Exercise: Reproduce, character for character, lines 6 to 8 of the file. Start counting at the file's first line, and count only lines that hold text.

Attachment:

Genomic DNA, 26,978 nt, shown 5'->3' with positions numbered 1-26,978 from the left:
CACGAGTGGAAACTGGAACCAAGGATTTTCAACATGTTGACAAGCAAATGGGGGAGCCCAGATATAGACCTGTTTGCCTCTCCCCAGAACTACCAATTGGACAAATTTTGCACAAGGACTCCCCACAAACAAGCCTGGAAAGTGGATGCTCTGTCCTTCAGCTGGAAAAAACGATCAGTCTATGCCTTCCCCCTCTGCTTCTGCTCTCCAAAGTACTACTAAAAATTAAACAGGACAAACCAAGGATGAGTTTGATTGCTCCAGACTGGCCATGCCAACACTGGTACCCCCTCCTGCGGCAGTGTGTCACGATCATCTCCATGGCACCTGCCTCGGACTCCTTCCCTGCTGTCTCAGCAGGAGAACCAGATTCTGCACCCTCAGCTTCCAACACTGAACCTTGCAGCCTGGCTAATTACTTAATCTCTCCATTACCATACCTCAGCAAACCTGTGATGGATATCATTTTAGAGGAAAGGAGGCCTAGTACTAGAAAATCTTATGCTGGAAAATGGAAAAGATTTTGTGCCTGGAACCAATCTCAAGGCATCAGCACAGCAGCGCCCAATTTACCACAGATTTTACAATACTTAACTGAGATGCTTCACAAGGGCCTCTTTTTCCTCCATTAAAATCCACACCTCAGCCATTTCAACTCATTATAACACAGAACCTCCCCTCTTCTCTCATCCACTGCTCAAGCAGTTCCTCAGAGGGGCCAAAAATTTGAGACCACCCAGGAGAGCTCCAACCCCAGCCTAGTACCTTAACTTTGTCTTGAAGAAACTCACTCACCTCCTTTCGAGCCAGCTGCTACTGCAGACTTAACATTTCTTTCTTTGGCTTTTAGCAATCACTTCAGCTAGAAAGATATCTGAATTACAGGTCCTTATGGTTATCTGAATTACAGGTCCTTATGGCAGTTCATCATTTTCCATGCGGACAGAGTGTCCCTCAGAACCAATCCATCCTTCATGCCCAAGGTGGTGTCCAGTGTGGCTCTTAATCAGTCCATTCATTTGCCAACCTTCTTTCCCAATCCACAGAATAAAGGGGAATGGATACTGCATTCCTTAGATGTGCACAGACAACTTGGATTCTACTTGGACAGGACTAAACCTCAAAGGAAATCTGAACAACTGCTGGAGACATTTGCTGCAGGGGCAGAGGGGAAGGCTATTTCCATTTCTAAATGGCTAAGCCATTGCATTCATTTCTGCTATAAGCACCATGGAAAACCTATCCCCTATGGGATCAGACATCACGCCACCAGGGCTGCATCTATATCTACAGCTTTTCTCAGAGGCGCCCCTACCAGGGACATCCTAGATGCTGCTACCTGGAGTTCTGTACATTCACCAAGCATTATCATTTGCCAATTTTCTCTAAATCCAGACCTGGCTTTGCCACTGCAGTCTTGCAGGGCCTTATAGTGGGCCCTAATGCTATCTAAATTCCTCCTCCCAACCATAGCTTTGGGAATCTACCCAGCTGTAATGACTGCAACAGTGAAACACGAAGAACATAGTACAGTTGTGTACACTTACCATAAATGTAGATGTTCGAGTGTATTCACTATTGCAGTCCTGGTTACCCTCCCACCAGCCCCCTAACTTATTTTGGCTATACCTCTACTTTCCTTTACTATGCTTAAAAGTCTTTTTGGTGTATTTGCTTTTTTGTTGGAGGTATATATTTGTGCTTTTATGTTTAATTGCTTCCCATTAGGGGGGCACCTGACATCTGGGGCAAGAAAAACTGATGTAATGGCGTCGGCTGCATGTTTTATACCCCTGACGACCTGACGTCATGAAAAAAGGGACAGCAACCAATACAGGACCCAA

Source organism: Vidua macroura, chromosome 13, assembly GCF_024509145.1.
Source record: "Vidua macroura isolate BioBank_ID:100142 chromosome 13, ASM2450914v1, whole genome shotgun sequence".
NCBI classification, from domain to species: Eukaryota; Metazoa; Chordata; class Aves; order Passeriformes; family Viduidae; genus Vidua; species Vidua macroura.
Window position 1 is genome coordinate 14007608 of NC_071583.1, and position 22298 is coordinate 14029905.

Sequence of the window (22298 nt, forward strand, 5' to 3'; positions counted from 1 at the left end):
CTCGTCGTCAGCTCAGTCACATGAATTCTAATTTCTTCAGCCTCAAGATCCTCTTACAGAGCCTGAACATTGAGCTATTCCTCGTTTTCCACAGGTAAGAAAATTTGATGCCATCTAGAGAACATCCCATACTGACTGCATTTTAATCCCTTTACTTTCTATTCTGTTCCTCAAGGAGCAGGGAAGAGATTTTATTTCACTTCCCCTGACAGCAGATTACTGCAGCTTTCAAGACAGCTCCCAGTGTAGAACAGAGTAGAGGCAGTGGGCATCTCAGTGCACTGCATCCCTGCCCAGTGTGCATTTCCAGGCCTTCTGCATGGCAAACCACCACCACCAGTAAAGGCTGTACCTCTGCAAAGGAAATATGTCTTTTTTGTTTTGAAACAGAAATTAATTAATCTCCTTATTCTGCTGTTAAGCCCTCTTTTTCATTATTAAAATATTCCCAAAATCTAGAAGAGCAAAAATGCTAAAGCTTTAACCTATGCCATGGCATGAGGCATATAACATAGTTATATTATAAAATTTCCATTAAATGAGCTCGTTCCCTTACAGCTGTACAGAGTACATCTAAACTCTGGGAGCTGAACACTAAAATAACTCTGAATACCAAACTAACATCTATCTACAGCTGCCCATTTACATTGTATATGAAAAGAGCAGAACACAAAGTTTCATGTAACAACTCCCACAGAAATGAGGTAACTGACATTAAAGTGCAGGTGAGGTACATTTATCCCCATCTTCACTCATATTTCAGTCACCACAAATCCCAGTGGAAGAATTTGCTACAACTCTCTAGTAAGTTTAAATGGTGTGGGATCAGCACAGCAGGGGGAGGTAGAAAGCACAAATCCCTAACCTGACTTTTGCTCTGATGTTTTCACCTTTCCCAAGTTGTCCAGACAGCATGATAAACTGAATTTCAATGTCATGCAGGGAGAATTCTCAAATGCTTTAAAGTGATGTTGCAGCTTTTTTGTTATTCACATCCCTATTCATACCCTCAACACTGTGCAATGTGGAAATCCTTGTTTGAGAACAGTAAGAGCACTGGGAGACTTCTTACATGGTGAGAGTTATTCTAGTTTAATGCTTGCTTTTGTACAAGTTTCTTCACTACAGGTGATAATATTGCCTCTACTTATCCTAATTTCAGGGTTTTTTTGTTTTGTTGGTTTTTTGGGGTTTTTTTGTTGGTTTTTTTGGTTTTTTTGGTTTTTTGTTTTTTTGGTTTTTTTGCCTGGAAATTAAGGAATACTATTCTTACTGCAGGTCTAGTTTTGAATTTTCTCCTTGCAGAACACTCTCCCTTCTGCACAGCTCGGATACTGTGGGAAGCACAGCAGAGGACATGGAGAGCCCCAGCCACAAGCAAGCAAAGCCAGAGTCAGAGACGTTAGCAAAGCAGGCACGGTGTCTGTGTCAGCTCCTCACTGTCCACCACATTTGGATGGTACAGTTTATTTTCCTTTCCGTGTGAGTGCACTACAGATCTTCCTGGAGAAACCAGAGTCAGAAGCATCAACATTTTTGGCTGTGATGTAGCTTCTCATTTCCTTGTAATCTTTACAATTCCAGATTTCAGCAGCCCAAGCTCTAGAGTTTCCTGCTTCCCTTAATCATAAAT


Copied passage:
Window position 1 is genome coordinate 14007608 of NC_071583.1, and position 22298 is coordinate 14029905.

Sequence of the window (22298 nt, forward strand, 5' to 3'; positions counted from 1 at the left end):
CTCGTCGTCAGCTCAGTCACATGAATTCTAATTTCTTCAGCCTCAAGATCCTCTTACAGAGCCTGAACATTGAGCTATTCCTCGTTTTCCACAGGTAAGAAAATTTGATGCCATCTAGAGAACATCCCATACTGACTGCATTTTAATCCCTTTACTTTCTATTCTGTTCCTCAAGGAGCAGGGAAGAGATTTTATTTCACTTCCCCTGACAGCAGATTACTGCAGCTTTCAAGACAGCTCCCAGTGTAGAACAGAGTAGAGGCAGTGGGCATCTCAGTGCACTGCATCCCTGCCCAGTGTGCATTTCCAGGCCTTCTGCATGGCAAACCACCACCACCAGTAAAGGCTGTACCTCTGCAAAGGAAATATGTCTTTTTTGTTTTGAAACAGAAATTAATTAATCTCCTTATTCTGCTGTTAAGCCCTCTTTTTCATTATTAAAATATTCCCAAAATCTAGAAGAGCAAAAATGCTAAAGCTTTAACCTATGCCATGGCATGAGGCATATAACATAGTTATATTATAAAATTTCCATTAAATGAGCTCGTTCCCTTACAGCTGTACAGAGTACATCTAAACTCTGGGAGCTGAACACTAAAATAACTCTGAATACCAAACTAACATCTATCTACAGCTGCCCATTTACATTGTATATGAAAAGAGCAGAACACAAAGTTTCATGTAACAACTCCCACAGAAATGAGGTAACTGACATTAAAGTGCAGGTGAGGTACATTTATCCCCATCTTCACTCATATTTCAGTCACCACAAATCCCAGTGGAAGAATTTGCTACAACTCTCTAGTAAGTTTAAATGGTGTGGGATCAGCACAGCAGGGGGAGGTAGAAAGCACAAATCCCTAACCTGACTTTTGCTCTGATGTTTTCACCTTTCCCAAGTTGTCCAGACAGCATGATAAACTGAATTTCAATGTCATGCAGGGAGAATTCTCAAATGCTTTAAAGTGATGTTGCAGCTTTTTTGTTATTCACATCCCTATTCATACCCTCAACACTGTGCAATGTGGAAATCCTTGTTTGAGAACAGTAAGAGCACTGGGAGACTTCTTACATGGTGAGAGTTATTCTAGTTTAATGCTTGCTTTTGTACAAGTTTCTTCACTACAGGTGATAATATTGCCTCTACTTATCCTAATTTCAGGGTTTTTTTGTTTTGTTGGTTTTTTGGGGTTTTTTTGTTGGTTTTTTTGGTTTTTTTGGTTTTTTGTTTTTTTGGTTTTTTTGCCTGGAAATTAAGGAATACTATTCTTACTGCAGGTCTAGTTTTGAATTTTCTCCTTGCAGAACACTCTCCCTTCTGCACAGCTCGGATACTGTGGGAAGCACAGCAGAGGACATGGAGAGCCCCAGCCACAAGCAAGCAAAGCCAGAGTCAGAGACGTTAGCAAAGCAGGCACGGTGTCTGTGTCAGCTCCTCACTGTCCACCACATTTGGATGGTACAGTTTATTTTCCTTTCCGTGTGAGTGCACTACAGATCTTCCTGGAGAAACCAGAGTCAGAAGCATCAACATTTTTGGCTGTGATGTAGCTTCTCATTTCCTTGTAATCTTTACAATTCCAGATTTCAGCAGCCCAAGCTCTAGAGTTTCCTGCTTCCCTTAATCATAAAT